10. "Yeah, I didn't get that part. Why does Ronan hate the Nova Core? And what's an Infinity Stone? Who's Thanos? Why is that lady pink and that one blue? What's with the big skull? Who put the----"
    ARGH GHGH GHGARF SLKG HJFS:L BHOS{DA HGRBFJS SHUT THE FUCK UP!@#!%! #%$^&$ !%$&#*&!% #*$%&^ @!* #&!@^)$_
    Seriously, can you even hear yourself? Too much exposition or NOT ENOUGH? What the fuck do you want? WHO BEAT THIS MUCH STUPID INTO YOU? SHUT. THE FUCK. UP.


Virtual and Augmented Realities

The old metaphor of the internet as a "place", or cyberspace, comes from science fiction notions of a virtual reality that is separate from the real one. When we enter cyberspace, as imagined through cumbersome means like virtual reality goggles, haptic feedback devices, or more typically and coarsely through keyboard, mice, and computer screens, we leave our current reality and enter into a place other than the one we normally inhabit. This virtual travel comes with costs akin to real world travel: load times, fidelity degradation, jet lag.

By contrast the new metaphor of the mobile internet, the social internet, the distributed internet, is not virtual reality or cyberspace, but rather augmented reality. One need not leave the real world any longer to experience the powerful forces of technology applied to daily life, one need only look down at a mobile device, look through a set of reality enhancing glasses, or connect to one's data streams though an internet ready kiosk. One doesn't go to Facebook, one checks Facebook, checks into a real place with Foursquare, orders a cab with Uber, logs the drinking of a beer with Untappd, Tweets, (Google) Hangs out, and performs all sorts of other tasks and interactions through the use of Internet enabled technologies without ever going "there".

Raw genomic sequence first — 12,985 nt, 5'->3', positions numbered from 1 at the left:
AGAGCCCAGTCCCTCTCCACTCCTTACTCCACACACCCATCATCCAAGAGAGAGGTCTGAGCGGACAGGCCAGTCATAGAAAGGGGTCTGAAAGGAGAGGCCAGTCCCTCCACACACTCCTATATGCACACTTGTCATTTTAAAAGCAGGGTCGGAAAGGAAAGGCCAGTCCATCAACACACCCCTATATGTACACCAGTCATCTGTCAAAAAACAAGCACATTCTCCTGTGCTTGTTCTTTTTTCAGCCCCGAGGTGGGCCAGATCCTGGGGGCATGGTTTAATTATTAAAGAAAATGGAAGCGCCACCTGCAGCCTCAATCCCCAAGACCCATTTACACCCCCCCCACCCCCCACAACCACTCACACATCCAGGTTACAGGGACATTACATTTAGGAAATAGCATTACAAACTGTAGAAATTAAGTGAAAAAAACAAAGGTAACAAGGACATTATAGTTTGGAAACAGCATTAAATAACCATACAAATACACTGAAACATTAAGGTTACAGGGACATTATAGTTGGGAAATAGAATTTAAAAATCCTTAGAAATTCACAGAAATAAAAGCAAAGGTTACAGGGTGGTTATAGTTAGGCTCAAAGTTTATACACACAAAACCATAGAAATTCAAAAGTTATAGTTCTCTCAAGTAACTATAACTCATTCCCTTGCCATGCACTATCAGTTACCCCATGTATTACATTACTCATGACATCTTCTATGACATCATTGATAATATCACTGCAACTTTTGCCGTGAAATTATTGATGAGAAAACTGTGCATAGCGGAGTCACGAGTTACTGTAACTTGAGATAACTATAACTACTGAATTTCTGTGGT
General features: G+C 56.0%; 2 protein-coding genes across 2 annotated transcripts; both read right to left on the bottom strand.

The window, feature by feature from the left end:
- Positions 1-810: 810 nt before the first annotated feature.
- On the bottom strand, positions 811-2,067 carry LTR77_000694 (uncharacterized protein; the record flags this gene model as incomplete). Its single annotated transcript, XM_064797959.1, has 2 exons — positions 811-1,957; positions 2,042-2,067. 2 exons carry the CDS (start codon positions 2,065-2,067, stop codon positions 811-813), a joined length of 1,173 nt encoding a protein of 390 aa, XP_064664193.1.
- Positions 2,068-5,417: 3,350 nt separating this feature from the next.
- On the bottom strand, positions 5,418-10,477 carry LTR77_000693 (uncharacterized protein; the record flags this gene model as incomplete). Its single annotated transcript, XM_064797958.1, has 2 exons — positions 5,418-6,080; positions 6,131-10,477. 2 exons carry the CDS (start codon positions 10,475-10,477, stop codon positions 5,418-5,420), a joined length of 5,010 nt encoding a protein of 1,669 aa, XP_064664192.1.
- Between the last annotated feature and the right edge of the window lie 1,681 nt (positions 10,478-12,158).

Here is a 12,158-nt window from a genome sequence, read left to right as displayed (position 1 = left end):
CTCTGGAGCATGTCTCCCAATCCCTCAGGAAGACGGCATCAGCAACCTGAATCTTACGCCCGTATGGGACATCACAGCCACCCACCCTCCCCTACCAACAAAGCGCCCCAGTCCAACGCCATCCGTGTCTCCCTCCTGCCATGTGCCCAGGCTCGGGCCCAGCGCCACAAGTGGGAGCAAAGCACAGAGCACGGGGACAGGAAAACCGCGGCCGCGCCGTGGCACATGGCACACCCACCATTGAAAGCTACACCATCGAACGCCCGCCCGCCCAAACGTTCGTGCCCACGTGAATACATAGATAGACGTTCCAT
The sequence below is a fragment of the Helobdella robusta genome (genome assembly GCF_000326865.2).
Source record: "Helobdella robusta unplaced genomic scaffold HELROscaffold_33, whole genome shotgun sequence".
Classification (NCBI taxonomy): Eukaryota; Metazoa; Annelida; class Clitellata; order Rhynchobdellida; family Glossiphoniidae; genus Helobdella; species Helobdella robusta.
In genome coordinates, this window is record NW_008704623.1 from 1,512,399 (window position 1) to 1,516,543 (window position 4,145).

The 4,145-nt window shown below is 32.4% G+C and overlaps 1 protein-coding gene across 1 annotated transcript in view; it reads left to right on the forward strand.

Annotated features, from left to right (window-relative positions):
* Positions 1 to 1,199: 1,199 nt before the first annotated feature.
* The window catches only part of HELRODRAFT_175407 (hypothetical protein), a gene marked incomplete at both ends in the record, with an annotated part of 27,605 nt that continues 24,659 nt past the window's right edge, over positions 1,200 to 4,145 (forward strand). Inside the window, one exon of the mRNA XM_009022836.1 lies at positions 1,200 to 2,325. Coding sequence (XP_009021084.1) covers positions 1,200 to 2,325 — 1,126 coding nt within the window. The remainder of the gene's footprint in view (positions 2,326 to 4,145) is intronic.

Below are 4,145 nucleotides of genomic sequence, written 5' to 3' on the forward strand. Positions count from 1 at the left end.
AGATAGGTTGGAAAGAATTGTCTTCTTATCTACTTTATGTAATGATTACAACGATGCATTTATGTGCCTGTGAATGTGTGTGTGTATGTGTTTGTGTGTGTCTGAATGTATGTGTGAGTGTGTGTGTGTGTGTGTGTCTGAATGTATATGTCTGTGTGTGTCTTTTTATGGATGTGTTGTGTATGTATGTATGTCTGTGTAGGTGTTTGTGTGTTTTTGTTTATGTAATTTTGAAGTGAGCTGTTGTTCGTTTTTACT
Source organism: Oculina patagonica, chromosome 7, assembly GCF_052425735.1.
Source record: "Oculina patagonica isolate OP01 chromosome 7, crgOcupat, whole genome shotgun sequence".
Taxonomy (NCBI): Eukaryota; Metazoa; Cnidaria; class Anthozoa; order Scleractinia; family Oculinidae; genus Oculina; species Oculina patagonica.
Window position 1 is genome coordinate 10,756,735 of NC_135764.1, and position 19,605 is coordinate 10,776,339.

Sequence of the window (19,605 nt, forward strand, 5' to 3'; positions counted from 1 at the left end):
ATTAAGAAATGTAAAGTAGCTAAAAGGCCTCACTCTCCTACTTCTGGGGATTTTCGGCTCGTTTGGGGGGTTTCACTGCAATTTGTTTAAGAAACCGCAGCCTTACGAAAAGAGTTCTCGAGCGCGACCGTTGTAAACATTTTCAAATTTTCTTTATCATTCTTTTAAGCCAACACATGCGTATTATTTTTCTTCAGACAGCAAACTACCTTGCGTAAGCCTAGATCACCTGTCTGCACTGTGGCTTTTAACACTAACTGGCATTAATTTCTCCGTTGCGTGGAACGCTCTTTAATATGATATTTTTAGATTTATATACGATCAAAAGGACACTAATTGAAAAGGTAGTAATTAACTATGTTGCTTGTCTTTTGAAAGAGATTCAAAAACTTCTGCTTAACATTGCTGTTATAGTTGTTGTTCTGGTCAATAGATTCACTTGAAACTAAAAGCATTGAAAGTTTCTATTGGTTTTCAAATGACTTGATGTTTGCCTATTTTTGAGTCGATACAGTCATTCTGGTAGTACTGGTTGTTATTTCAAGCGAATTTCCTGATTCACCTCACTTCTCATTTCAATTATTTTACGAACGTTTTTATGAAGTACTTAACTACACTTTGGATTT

Social technologies like phreaker "party" lines, IRC chat "rooms", and Second-Life virtual "properties" are all places that require a buy-in akin to make believe or fantasy role-playing for the experience to be of value. This transaction cost has been largely eliminated by higher and higher fidelity communication methods (audio, video, collaboration tools), and with it the need for "place-ness" as a crutch to the believeability of the social experience. With today's technology, users feel comfortable being in the place they are in while experiencing a social interaction with someone 2000 miles away. They can see them on the screen, they receive constant SMS updates from them on their phone, they watch them typing into a shared Google Doc. The social interaction is seamless without the need for the metaphor of physical proximity, without the need for place.

This trend away from virtual reality and towards augmented reality is inexorable, even for those of us who are not leading on the cutting edge of technologies that will draw it closer. Technologists that can grab hold of this metaphor now will be better prepared for it's ubiquity in the near term.

For further reading on this topic, pick up literally anything ever written by William Gibson.